Brant Guillory, 1 February 2021
Many of the African Bush Wars of the 50s-80s have fascinated me over the years, but for some reason the struggle of the Rhodesians has always seemed more interesting than the others. There have been a variety of decidedly mediocre wargames about the conflict over the years, but there were positive comments to be found about The White Tribe, a solo game from White Dog Games. This isn’t so much a full AAR, nor is it necessarily a review of the game, though there will be comments on the game throughout. This is an as-it-happened stream-of-consciousness article about figuring out the game as it goes.
The core schtick of the game is that you have been left in charge of the country upon the sudden resignation of Ian Smith, and have to navigate the socio-political waters, as well the military/counter-insurgency conflict, to try and bring Rhodesia through the next 2 decades into some sort of final resolution with your own population while still fighting for legitimacy with the rest of the world. It’s not an easy balancing act.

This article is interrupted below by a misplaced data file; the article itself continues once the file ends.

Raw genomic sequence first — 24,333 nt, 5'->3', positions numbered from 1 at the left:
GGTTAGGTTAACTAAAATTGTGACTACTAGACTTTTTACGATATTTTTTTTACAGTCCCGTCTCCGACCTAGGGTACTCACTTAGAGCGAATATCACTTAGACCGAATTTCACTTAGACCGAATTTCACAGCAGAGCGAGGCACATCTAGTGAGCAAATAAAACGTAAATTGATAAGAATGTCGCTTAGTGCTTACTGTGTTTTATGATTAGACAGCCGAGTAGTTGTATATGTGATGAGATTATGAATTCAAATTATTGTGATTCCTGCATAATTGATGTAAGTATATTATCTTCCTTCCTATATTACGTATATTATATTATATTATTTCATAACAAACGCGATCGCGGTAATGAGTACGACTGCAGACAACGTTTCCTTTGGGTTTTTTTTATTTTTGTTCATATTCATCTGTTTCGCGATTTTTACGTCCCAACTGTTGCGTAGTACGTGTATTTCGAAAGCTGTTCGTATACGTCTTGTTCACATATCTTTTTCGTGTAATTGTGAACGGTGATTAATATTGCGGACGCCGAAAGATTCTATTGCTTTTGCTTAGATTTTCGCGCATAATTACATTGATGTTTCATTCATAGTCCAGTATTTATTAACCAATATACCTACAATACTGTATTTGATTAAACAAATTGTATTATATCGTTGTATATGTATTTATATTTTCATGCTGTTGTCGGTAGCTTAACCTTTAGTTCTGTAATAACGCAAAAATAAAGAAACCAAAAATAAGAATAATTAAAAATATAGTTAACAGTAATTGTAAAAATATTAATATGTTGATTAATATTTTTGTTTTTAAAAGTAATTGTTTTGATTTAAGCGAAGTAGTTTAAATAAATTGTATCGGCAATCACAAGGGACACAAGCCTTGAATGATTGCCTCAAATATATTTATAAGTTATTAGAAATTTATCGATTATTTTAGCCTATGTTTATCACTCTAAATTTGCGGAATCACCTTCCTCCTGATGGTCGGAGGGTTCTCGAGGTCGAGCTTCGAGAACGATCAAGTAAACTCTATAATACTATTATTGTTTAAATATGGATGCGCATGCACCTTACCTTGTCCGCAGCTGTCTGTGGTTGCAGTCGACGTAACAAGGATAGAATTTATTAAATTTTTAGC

For what it’s worth, there’s a lot of very specific instructions to follow for the initial setup, between the starting disposition of the African leaders to the distribution of policies on the turn record chart to the cooperation/resistance (‘handshake’) markers on the map to the various control counters on the map spaces. Setup easily takes 30-40 minutes, even with crystal clear and easy-to-follow instructions, because there’s so much to do here.